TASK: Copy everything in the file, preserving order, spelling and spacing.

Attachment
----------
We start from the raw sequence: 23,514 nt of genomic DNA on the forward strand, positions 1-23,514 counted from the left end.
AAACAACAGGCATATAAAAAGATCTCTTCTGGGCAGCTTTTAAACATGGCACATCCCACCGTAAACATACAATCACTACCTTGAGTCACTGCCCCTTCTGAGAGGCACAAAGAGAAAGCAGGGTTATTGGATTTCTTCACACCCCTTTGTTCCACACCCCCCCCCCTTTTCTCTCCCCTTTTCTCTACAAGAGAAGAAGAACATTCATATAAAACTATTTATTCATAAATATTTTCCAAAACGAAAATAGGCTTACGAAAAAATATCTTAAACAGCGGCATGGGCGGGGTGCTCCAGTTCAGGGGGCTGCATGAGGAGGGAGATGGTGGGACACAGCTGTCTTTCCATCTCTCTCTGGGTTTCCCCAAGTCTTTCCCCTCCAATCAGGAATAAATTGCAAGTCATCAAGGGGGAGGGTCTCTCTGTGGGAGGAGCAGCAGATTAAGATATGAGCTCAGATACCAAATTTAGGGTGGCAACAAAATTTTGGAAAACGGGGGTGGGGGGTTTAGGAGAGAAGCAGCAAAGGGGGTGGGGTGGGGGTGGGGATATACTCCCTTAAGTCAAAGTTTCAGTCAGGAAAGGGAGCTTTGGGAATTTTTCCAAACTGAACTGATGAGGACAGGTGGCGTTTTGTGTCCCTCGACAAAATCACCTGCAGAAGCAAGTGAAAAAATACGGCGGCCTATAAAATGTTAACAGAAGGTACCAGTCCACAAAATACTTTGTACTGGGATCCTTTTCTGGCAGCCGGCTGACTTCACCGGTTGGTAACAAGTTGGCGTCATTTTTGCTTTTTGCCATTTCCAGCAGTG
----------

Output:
We start from the raw sequence: 23,514 nt of genomic DNA on the forward strand, positions 1-23,514 counted from the left end.
AAACAACAGGCATATAAAAAGATCTCTTCTGGGCAGCTTTTAAACATGGCACATCCCACCGTAAACATACAATCACTACCTTGAGTCACTGCCCCTTCTGAGAGGCACAAAGAGAAAGCAGGGTTATTGGATTTCTTCACACCCCTTTGTTCCACACCCCCCCCCCTTTTCTCTCCCCTTTTCTCTACAAGAGAAGAAGAACATTCATATAAAACTATTTATTCATAAATATTTTCCAAAACGAAAATAGGCTTACGAAAAAATATCTTAAACAGCGGCATGGGCGGGGTGCTCCAGTTCAGGGGGCTGCATGAGGAGGGAGATGGTGGGACACAGCTGTCTTTCCATCTCTCTCTGGGTTTCCCCAAGTCTTTCCCCTCCAATCAGGAATAAATTGCAAGTCATCAAGGGGGAGGGTCTCTCTGTGGGAGGAGCAGCAGATTAAGATATGAGCTCAGATACCAAATTTAGGGTGGCAACAAAATTTTGGAAAACGGGGGTGGGGGGTTTAGGAGAGAAGCAGCAAAGGGGGTGGGGTGGGGGTGGGGATATACTCCCTTAAGTCAAAGTTTCAGTCAGGAAAGGGAGCTTTGGGAATTTTTCCAAACTGAACTGATGAGGACAGGTGGCGTTTTGTGTCCCTCGACAAAATCACCTGCAGAAGCAAGTGAAAAAATACGGCGGCCTATAAAATGTTAACAGAAGGTACCAGTCCACAAAATACTTTGTACTGGGATCCTTTTCTGGCAGCCGGCTGACTTCACCGGTTGGTAACAAGTTGGCGTCATTTTTGCTTTTTGCCATTTCCAGCAGTG